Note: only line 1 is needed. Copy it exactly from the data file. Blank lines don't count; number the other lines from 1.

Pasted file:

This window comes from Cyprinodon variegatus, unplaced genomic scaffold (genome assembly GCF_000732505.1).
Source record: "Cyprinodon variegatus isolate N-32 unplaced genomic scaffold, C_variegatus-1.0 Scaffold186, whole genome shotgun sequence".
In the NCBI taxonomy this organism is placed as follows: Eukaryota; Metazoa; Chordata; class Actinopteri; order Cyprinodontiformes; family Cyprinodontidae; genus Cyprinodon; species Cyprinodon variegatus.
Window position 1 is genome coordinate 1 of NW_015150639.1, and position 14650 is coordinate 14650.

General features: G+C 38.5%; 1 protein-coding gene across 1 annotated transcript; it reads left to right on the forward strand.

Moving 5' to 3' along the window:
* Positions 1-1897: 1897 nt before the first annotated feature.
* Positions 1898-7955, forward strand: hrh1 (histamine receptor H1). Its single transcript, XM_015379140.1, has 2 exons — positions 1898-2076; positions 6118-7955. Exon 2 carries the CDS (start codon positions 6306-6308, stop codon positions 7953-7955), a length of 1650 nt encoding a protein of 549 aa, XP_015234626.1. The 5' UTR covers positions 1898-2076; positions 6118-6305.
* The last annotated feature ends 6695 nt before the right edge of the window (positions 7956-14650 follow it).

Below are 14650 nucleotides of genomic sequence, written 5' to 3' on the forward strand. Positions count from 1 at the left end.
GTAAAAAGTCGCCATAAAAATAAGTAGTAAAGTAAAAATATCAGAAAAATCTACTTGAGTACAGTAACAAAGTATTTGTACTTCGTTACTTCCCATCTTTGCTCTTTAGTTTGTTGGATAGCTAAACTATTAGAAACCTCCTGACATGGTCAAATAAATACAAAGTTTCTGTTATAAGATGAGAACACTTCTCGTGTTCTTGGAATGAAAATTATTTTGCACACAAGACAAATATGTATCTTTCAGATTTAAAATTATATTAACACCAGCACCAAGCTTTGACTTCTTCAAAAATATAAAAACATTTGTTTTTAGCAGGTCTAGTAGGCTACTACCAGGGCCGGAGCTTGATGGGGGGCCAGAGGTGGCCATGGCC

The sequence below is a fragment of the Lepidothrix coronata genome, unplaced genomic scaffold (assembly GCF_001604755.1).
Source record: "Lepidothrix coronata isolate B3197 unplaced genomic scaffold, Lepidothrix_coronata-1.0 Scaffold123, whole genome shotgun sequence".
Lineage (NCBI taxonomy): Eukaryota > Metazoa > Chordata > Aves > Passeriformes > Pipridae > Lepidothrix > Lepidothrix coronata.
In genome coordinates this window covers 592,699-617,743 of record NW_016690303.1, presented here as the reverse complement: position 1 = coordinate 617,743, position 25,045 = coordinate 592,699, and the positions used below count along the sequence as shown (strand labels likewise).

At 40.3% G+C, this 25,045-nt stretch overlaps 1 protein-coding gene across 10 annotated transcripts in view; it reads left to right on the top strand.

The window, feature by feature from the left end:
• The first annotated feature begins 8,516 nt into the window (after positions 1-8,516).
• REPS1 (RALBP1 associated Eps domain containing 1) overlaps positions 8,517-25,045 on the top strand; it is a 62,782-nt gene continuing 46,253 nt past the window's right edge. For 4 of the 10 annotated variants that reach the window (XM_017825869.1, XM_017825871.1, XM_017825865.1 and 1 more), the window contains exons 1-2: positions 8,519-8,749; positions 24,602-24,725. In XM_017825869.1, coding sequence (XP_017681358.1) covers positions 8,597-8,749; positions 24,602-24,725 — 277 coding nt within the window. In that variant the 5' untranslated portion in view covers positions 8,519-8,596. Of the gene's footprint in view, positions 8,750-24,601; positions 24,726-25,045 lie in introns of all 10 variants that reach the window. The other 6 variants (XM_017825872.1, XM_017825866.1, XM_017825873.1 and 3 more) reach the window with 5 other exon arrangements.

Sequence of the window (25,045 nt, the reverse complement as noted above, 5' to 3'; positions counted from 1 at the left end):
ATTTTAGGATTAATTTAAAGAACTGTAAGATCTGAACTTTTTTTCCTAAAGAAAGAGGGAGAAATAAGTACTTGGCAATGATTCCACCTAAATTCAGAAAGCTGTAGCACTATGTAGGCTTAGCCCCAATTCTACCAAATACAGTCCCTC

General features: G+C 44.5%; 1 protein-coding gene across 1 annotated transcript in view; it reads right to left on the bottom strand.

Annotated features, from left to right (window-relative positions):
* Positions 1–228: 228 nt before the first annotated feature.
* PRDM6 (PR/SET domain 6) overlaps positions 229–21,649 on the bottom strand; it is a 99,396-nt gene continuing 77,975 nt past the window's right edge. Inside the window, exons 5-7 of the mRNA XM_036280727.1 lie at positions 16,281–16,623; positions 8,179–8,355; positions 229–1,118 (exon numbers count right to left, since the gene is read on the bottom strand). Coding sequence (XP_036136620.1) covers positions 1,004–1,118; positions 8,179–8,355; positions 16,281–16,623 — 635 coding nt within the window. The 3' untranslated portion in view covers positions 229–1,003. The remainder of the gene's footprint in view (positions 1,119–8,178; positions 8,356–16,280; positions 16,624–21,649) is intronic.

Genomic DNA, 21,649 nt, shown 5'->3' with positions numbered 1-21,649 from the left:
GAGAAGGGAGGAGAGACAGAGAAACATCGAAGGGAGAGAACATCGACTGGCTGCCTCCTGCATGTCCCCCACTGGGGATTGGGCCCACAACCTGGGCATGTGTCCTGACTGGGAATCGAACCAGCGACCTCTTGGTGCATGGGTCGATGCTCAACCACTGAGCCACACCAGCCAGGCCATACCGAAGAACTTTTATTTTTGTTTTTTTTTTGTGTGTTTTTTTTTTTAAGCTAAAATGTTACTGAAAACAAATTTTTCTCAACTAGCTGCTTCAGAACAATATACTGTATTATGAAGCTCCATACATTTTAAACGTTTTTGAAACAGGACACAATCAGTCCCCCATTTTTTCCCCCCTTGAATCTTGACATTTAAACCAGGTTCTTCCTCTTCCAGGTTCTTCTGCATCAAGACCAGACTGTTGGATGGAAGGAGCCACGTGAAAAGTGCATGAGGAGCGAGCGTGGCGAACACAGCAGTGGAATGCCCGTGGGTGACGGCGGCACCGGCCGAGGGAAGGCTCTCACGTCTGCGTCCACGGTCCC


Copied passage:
This window comes from Cyprinodon variegatus, unplaced genomic scaffold (genome assembly GCF_000732505.1).